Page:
(Better get one of those ‘forever’ stamps.)
It was a lonely road traveling the space between the stars. It wasn’t just anyone who could stand the nigh infinite tedium of an intergalactic postal carrier job. Symone Goobswoom Nrtanda had been ranging from Arcturus to Betelgeuse and back again for a couple millenia now, relativistically speaking, anyway. Her beat up old Beagle-class carrier “van” was getting pretty rickety and banged up from all those micrometeorites and just the dadblanged cold and stellar/solar radiation. Sure, she had her tunes and her puzzles and her pet Gork, a Siloopian hedge crawler, and her cryomeditation center. Well, shoot, if anyone was as grounded, as centered, as mystically at one with the universe, well she’d eat her regulation-issue postal hat right then and there. Sometimes, she’d pick up some hitchhikers just looking for a ride or maybe even just to lift that specter of boredom, kinda lurking just out of sight. The last hiker had jellybeans, so that was pretty cool, a real retro-shoutout there, even came in one of them globular bean dispenser things. He only had one coin so he had to keep unscrewing the bottom to keep it out. That took a while, but, well, it’s not like they were rushed for time now were they? Most times, when she got to the address where she’d been headed for such a long time, she almost forgot what she was doing there.
Last time, actually, she’d knocked on the door and just stood there empty-handed until the small child-like creature had snurked, “Package? For me?” Came to her senses, Symone had rushed to her ‘pod and handed the package over. The creature had eaten it without even opening it, which her rubbed her the wrong way a little, but, well, who was she to judge.
(It was a pretty big henhouse, ok?)
Zombardo was pretty big in the wizard scene. He knew all the fanciest, fingeringcrampeningiest, tonguetwistingest spells. His beard was milky white and flowed like crumbcakes down his gaberdine* and/or velvet wizard robes. Speaking of robes, boy, were these ever robey! Stars and corlicupes and pentagrams and hexagrams and nonagrams and bedknobs and moons and more moons and still more moons and astrolabes and blunderbusses and just all kinds of other alchemickal symbols were plastered all over the darn thing. Also, there was some stains that might’ve been alchemical ingredients, but were more likely to be jam and baked beans sauce. Look, Zombardo had places to be! He didn’t have time to make sure that food didn’t get on his clothes! Also, he had no time to do laundry, even the magical kind of doing laundry! Also, he had gotten into a shouting match with the woman who did his laundry**. Zombardo sneezed and pulled a feather out of his hair. He shifted around and set his hand down on an egg, which broke and got yolk all over everywhere. Some hens clucked. Zombardo sighed as quietly as possible. There were goblins about!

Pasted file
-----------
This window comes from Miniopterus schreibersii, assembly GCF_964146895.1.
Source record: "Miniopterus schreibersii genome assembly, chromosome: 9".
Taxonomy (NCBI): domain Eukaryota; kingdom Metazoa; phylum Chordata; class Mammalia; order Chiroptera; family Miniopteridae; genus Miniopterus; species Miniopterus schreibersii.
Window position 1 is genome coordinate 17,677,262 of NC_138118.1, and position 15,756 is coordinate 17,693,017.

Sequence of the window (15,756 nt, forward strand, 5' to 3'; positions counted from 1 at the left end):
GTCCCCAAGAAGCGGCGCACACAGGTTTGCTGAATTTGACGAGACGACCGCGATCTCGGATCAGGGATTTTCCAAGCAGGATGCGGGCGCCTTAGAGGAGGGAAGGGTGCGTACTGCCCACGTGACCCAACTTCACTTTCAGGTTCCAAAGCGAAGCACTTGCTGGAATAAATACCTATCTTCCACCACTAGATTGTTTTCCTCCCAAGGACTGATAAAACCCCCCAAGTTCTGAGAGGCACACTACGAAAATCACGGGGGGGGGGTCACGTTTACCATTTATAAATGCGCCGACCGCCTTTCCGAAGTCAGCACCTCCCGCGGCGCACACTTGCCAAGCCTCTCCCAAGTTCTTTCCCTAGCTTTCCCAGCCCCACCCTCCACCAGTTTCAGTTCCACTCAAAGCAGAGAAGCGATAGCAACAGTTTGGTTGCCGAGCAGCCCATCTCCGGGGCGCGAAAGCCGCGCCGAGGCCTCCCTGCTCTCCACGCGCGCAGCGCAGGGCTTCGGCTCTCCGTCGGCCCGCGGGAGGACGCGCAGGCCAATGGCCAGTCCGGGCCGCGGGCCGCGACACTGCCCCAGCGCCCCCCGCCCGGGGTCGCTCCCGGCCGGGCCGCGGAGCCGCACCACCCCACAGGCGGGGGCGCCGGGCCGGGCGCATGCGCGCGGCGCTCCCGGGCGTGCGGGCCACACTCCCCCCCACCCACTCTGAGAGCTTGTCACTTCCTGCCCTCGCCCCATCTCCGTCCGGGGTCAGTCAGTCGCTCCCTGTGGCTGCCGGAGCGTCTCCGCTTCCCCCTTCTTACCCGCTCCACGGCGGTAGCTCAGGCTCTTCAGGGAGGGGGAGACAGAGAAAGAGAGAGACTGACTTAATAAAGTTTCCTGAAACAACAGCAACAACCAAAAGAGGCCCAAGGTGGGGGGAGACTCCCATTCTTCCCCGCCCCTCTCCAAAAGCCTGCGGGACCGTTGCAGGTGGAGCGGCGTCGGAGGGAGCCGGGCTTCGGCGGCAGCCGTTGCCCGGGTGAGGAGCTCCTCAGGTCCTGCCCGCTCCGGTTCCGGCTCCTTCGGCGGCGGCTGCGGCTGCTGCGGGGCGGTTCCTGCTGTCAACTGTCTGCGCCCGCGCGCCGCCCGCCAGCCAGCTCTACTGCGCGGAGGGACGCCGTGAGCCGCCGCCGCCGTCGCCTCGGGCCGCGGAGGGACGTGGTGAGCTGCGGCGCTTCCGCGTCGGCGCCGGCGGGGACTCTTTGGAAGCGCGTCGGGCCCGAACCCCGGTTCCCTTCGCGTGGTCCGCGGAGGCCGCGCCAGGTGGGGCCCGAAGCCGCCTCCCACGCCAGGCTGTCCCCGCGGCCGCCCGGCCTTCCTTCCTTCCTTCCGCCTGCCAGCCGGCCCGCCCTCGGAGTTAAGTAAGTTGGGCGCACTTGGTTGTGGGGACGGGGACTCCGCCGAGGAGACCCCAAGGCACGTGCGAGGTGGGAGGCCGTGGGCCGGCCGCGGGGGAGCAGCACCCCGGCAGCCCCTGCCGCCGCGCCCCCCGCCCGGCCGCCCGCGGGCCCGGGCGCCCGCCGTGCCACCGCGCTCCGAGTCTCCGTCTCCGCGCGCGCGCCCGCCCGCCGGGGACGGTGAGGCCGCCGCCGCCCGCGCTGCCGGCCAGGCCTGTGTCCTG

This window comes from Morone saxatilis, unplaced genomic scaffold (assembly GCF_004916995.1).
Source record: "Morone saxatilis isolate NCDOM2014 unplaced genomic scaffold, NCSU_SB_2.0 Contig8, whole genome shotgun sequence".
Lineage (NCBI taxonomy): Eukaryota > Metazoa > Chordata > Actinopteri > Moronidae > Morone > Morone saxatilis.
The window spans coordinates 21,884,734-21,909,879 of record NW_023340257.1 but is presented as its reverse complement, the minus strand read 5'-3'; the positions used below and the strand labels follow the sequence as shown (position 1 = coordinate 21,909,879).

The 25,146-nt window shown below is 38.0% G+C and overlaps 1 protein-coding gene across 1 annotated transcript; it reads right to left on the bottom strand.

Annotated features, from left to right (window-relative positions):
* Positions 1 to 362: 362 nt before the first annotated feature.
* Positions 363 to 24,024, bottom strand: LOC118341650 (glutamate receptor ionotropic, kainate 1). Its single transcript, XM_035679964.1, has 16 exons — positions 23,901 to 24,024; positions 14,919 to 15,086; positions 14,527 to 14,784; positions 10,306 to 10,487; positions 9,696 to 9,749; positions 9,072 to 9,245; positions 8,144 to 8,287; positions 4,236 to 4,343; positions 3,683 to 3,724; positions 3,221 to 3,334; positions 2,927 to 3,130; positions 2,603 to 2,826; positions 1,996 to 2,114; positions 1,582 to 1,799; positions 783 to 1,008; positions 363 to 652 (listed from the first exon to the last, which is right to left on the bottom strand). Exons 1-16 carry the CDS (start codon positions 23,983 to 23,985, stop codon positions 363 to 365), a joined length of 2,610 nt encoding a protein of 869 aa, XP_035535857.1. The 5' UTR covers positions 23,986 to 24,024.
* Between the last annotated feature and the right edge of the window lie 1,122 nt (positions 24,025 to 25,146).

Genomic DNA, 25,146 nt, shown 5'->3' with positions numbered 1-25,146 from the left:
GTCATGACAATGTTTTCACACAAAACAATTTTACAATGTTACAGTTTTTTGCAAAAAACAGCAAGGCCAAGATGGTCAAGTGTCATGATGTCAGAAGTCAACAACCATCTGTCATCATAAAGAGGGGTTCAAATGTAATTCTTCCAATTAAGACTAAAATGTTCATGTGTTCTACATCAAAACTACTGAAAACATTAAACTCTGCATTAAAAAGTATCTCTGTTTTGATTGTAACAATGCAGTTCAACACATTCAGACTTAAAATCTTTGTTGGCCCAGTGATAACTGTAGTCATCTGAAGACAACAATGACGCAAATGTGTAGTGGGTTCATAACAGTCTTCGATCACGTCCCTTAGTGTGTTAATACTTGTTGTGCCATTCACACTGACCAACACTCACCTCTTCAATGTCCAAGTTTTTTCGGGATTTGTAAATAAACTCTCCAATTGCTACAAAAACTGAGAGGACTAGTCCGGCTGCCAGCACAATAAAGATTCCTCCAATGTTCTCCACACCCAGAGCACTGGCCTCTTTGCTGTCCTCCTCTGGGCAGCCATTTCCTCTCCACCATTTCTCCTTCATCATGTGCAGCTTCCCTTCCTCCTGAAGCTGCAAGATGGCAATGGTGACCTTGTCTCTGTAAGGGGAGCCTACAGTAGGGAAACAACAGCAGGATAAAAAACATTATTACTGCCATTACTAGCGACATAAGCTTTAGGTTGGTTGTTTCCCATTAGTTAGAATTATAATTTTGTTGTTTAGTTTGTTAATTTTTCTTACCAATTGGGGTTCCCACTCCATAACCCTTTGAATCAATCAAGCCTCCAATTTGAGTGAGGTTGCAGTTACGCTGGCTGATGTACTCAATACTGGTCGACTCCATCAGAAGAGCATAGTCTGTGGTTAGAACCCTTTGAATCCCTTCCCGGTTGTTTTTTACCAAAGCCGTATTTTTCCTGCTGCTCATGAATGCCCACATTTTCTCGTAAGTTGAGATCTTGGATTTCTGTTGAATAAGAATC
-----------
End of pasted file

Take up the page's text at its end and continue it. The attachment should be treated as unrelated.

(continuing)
* OK, I had to look this one up, but it sorta fits.
** She was really good. The best! But she could only put up with Zombardo’s snide comments for so long. And now the old fool had to tromp around in shabby robes. Serves him right, the old noodle!
(Not Carolingian, that would be silly.)
When your great-grandfather was a sea monster, you’re allowed to get a little outrageous, Martin Fishhands thought, as he covered himself in tar and chicken feathers. (Some people spelled it ‘Fishands’ and that was just wrong!) There’s never another chance to make a great first impression, Martin Fishhands thought, as he painted his nose purple. Everyone is gonna love this! Martin Fishhands hummed to himself as he strapped what amounted to a primitive bagpipe onto his back. He hit it with a stick and it made a warbling mournful sound. Perfect, Martin Fishhands thought as he rolled around in the pig sty with all the other pigs. The smell was pungent, to say the least. All of the omens (chicken bones, tossed runes, the state-of-the-art fragmenomancy) agreed that his expedition to the Sorbs was doomed, but Martin Fishhands thought, Superstitious nonsense! and strapped the religious symbols of thirteen different tribes all over his body. As he was headed out the door, he paused, trying to decide if he should wear his sturdy, comfortable walking shoes or the fancy, slightly too small ones that were really just the height of fashion this season. He chose the fancy ones, thinking, Gotta look my best!
Two hundred miles later, his feet were pretty sore.
(But I didn’t say which prime minster, did I?)
All in all, what is your favorite sandwich?
When I was a boy, famously, I prepared sandwiches for the great and the good, scraping mayonnaise and mustard with delicate runcible spoons. No, I think, rather, they were corncrake knives. That was a go, right enough, slopping on pickles by the peck, slicing them up with whatever we had to hand, ruminating on tea time all the while. xxxx, rest his soul, was rather fond of chewing on watercress. The rest of us called him “Cressy”. Don’t think he cared for it much.
When you have time for it, what do you do in your leisure time?